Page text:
“Write this thing. Write this thing. Write this thing.” It’s a common mantra I chant to myself somewhere between the hours of 9:00 P.M. and 12:00 A.M., when I’m alternately scrawling notes in my writing journal and struggling to type coherent sentences and plot points into some word processor or another on my laptop screen. Then midnight hits, at which point I commonly accept whatever I’ve done and go to bed. Generally, I go to bed grumpy, and I wonder why I chose creative writing as a hobby, of all things. Why didn’t I pick something easier, like alligator wrestling?
It’s not a common sight, but at 4:00 a.m. on Tuesday morning, a visitor to my apartment would have found me hunched over my laptop, writing furiously. As a friend would call it, I was in a flow state. My creativity was flowing freely, I was fully confident in the idea I on which I was working, and I was feeling a generally sense of satisfaction and enjoyment with my overall project. Those nights, thankfully for my sleep schedule, are rare. It’s more common to find me hunched over my laptop, still writing furiously but only because the ideas won’t come, and I want to go to bed. It’s not possibly to always be in a flow state. If it were, every write would be vying for the spot of most prolific, most well-known, and most well-paid author. J.K. Rowling might not even be a blip on the radar. Of course, that means writing when the ideas just won’t come, sometimes.
Writing through writer’s block is one of my least favorite things to do. It ranks with missing lunch, needing a nap and not having time for one, and forgetting to bring an umbrella on a day where it pours. Every little thing annoys me, when I’m writing under these conditions. I vehemently dislike every mistyped word that I have to fix, every extended blank space left where a name or a place I haven’t yet chosen needs to be, and every moment of writing without direction just for the sake of getting words on the screen. I’m a perfectionist; I want every word that I write in every draft to be the words that will make it to the final draft. The idea that I might write something imperfect or unnecessary isn’t a particularly welcome one. Still, it’s necessary work. There are so many ideas bound up that need exploring, and not all of them are good ones. Some of them are pretty bad, others only make sense to me, and a few, of course, are pretty decent.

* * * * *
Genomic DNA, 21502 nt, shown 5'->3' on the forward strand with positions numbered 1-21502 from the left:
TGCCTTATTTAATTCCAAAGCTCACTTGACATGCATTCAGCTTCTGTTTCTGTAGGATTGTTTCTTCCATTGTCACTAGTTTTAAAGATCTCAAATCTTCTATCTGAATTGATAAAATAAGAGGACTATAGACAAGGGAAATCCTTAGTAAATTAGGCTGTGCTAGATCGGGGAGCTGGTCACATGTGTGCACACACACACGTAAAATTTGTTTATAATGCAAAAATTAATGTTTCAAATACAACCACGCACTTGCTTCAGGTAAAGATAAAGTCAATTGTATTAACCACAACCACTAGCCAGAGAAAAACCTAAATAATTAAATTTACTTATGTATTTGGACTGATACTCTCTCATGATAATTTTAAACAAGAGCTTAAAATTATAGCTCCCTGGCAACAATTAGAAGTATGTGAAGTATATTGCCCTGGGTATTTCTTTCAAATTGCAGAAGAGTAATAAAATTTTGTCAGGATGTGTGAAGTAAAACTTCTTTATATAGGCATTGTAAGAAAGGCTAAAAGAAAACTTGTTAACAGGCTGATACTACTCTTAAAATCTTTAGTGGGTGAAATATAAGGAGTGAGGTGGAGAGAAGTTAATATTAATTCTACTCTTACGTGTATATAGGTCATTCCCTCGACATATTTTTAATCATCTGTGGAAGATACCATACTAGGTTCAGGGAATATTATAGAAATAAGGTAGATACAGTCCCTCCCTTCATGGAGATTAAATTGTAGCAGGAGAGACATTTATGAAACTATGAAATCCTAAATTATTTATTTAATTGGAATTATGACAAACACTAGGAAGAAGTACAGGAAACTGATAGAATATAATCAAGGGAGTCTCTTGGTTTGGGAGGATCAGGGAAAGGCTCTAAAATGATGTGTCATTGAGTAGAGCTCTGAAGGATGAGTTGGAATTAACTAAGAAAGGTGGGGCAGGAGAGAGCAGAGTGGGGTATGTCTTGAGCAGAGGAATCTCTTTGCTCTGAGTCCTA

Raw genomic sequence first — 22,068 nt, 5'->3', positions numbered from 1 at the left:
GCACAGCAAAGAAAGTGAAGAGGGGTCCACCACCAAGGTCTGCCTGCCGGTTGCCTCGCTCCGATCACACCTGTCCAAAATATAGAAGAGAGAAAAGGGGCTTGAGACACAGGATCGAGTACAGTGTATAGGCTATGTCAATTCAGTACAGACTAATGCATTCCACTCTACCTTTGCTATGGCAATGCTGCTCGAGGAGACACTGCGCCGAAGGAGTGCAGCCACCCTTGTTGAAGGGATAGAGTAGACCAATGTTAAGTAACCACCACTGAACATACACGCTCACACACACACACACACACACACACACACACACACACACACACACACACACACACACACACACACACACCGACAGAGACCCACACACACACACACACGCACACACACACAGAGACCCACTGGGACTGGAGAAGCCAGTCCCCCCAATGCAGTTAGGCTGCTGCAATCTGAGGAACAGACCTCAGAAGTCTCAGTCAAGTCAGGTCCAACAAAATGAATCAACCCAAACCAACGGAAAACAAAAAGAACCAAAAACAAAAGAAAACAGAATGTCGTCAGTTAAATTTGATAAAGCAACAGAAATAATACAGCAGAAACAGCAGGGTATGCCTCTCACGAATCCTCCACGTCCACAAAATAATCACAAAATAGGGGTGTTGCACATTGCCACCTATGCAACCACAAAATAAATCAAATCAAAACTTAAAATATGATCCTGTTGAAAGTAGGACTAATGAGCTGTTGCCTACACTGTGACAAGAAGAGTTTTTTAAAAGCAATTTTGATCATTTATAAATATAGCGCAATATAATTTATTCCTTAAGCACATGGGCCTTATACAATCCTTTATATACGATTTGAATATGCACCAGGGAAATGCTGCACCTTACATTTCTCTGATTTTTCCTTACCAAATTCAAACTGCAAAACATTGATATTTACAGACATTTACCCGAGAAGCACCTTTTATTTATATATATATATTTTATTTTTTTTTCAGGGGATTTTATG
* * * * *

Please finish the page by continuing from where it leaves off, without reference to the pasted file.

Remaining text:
It’s impossible to get to the pretty decent ideas and fully explore them without slogging through the mediocre ones. For every idea jotted down in my writing journal that I’ve actually pursued, there are another four or five that will never get past my casual scribbling and bullet points. I wouldn’t have a nearly full journal otherwise. Sometimes the good ideas are born from exploring and expanding worse ideas. Every so often there’s a gem hidden in the pile of false-starts and things we refuse to allow to leave the scrap pile. Just casting things onto the scrap pile, without ever fleshing them out, ensures that even the good ideas go to the trash. A lot of writing is just picking through trash trying to find the good bits in order to show them off to the world – which means a lot of writing is just knowingly generating trash.
Which means, of course, that sometimes it’s just necessary to write, even if it has to be done kicking and screaming the entire way through until the next session, which hopefully goes better. So you’ll write, even as you grumble at your characters, and your topic, and your notebook, and your computer for simply existing. You’ll write, and you’ll make yourself irritable and maybe even tired, but it will be worth it when the time spent begins to yield something in which you can truly feel pride. So, write your thing.